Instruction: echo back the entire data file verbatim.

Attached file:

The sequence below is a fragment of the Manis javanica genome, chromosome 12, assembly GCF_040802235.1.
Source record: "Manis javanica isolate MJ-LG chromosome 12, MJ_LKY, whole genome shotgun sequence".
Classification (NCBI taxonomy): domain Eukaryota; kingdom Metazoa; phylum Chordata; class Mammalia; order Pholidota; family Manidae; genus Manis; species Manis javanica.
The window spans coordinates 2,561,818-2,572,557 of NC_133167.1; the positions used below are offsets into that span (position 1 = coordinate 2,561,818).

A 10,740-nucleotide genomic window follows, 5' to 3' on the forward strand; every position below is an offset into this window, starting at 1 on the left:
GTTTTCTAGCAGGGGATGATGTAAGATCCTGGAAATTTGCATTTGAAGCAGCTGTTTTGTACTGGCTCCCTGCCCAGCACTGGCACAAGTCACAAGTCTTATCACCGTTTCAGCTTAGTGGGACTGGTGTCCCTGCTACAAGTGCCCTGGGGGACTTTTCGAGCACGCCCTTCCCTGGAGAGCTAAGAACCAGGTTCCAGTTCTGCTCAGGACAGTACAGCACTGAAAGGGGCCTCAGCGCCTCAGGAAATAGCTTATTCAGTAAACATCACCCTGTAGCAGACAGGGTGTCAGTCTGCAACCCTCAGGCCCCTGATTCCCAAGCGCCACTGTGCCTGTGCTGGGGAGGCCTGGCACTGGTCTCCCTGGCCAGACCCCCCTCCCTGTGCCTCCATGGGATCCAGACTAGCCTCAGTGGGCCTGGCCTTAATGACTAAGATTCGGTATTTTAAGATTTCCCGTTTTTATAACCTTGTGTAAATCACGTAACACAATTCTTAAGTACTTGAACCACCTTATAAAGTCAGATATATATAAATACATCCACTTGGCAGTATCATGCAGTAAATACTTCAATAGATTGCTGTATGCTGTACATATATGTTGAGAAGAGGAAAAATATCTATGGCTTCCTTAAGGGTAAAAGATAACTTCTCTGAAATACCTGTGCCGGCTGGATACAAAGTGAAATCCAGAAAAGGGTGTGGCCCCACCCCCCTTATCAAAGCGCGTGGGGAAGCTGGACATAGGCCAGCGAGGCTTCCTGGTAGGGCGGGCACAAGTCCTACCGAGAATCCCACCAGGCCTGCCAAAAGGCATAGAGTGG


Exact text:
The sequence below is a fragment of the Manis javanica genome, chromosome 12, assembly GCF_040802235.1.
Source record: "Manis javanica isolate MJ-LG chromosome 12, MJ_LKY, whole genome shotgun sequence".
Classification (NCBI taxonomy): domain Eukaryota; kingdom Metazoa; phylum Chordata; class Mammalia; order Pholidota; family Manidae; genus Manis; species Manis javanica.
The window spans coordinates 2,561,818-2,572,557 of NC_133167.1; the positions used below are offsets into that span (position 1 = coordinate 2,561,818).

A 10,740-nucleotide genomic window follows, 5' to 3' on the forward strand; every position below is an offset into this window, starting at 1 on the left:
GTTTTCTAGCAGGGGATGATGTAAGATCCTGGAAATTTGCATTTGAAGCAGCTGTTTTGTACTGGCTCCCTGCCCAGCACTGGCACAAGTCACAAGTCTTATCACCGTTTCAGCTTAGTGGGACTGGTGTCCCTGCTACAAGTGCCCTGGGGGACTTTTCGAGCACGCCCTTCCCTGGAGAGCTAAGAACCAGGTTCCAGTTCTGCTCAGGACAGTACAGCACTGAAAGGGGCCTCAGCGCCTCAGGAAATAGCTTATTCAGTAAACATCACCCTGTAGCAGACAGGGTGTCAGTCTGCAACCCTCAGGCCCCTGATTCCCAAGCGCCACTGTGCCTGTGCTGGGGAGGCCTGGCACTGGTCTCCCTGGCCAGACCCCCCTCCCTGTGCCTCCATGGGATCCAGACTAGCCTCAGTGGGCCTGGCCTTAATGACTAAGATTCGGTATTTTAAGATTTCCCGTTTTTATAACCTTGTGTAAATCACGTAACACAATTCTTAAGTACTTGAACCACCTTATAAAGTCAGATATATATAAATACATCCACTTGGCAGTATCATGCAGTAAATACTTCAATAGATTGCTGTATGCTGTACATATATGTTGAGAAGAGGAAAAATATCTATGGCTTCCTTAAGGGTAAAAGATAACTTCTCTGAAATACCTGTGCCGGCTGGATACAAAGTGAAATCCAGAAAAGGGTGTGGCCCCACCCCCCTTATCAAAGCGCGTGGGGAAGCTGGACATAGGCCAGCGAGGCTTCCTGGTAGGGCGGGCACAAGTCCTACCGAGAATCCCACCAGGCCTGCCAAAAGGCATAGAGTGG